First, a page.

• Fears grow over start of Premier League season
• Eight London matches in danger of being axed
• FA promise refund after England game called off
POLICE will today decide whether London’s Premier League and Football League fixtures are safe to go ahead at the weekend after the rioting ravaging the capital plunged the sporting calendar into chaos.
The Football Association was yesterday forced to call off England’s friendly against Holland, less than 36 hours before 80,000 were due at Wembley for the game, because of concerns over the safety of supporters and players.
Crystal Palace postponed last night’s Carling Cup fixture against Crawley Town while a friendly between Ghana and Nigeria, due to take place at Watford’s Vicarage Road, was also axed because police resources were needed more urgently elsewhere.
The decisions raise further doubts about the viability of the three Premier League season openers – at Tottenham, QPR and Fulham – and five Football League fixtures – at Palace, Millwall, Leyton Orient, Barnet and Dagenham and Redbridge – slated to take place on Saturday.
But in a joint statement released last night, the two leagues deferred a decision on matches in the capital until today, and all but ruled out postponing any matches elsewhere in the country.
“We are in on-going discussions with our London-based clubs, the relevant police forces and statutory authorities, in regard to the staging of the coming weekend’s fixtures in the capital,” read the statement.
“The Metropolitan Police has conveyed to us the dynamic nature of the current situation and with that in mind all parties will review the situation on Thursday and make a further public statement.
“With the information currently available there is no reason to think any matches outside of London will be affected.”
It is understood the final say rests with local police forces, who must decide whether they have adequate resources to ensure sporting events on their patch pass safely.
Transport links are also a concern, with the damage in the Tottenham area last weekend raising doubts over whether key routes to White Hart Lane would be clear for supporters in time for Saturday’s visit of Everton.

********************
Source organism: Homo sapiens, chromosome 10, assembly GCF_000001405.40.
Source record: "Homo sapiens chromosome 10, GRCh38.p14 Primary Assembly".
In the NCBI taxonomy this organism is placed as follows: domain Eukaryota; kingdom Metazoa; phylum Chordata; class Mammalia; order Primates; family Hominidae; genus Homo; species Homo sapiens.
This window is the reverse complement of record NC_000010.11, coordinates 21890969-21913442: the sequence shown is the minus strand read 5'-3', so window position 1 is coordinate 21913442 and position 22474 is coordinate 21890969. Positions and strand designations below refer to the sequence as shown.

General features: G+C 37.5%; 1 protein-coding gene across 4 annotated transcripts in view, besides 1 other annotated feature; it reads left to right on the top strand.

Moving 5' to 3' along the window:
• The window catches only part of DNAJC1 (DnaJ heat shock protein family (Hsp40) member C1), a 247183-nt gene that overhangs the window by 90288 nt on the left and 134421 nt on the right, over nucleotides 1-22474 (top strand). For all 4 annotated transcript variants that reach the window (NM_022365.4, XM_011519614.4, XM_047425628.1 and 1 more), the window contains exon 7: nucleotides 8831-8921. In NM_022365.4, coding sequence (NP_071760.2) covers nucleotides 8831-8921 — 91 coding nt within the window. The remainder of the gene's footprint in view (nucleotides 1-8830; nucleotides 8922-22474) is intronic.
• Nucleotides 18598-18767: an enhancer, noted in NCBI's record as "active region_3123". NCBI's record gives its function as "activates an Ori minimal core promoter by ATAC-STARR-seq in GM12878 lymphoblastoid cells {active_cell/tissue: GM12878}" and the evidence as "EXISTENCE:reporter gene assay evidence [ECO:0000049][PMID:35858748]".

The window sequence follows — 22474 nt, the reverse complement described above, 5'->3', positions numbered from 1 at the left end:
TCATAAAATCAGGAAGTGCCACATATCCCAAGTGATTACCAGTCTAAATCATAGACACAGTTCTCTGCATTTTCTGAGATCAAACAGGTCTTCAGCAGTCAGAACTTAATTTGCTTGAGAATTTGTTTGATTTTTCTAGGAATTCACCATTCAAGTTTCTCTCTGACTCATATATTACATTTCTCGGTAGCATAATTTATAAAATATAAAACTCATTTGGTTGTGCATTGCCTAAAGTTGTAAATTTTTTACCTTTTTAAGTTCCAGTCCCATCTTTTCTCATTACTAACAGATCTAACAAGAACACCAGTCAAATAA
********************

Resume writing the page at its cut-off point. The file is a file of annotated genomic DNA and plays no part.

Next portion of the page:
The FA, meanwhile, have vowed to refund all tickets for the Holland match, which they hope to reschedule as early next year as possible.
It is understood that the Dutch raised the issue of compensation for the match being cancelled. Honouring the fixture at a later date would minimise the FA’s losses.
FA chairman David Bernstein said they were forced to postpone because limited emergency services resources meant they could not guarantee the safety of spectators.
The traditional player’s pre-match press conference was cancelled, but the squad did attend while FA officials read out a joint statement on their behalf condemning the violence.
“We’re disappointed that tomorrow’s game has been called off but obviously we understand the reasons behind the decision – and support it,” read the statement.
“We’ve all seen the terrible pictures and the most important thing at this time is the safety of the fans and the general public. At this time, the whole squad would like to appeal for calm and an end to the disorder.”
Defender Rio Ferdinand, originally from Peckham, added on Twitter: “England vs Holland game is off, good call. Who wants to see a game of football when our country is in turmoil?”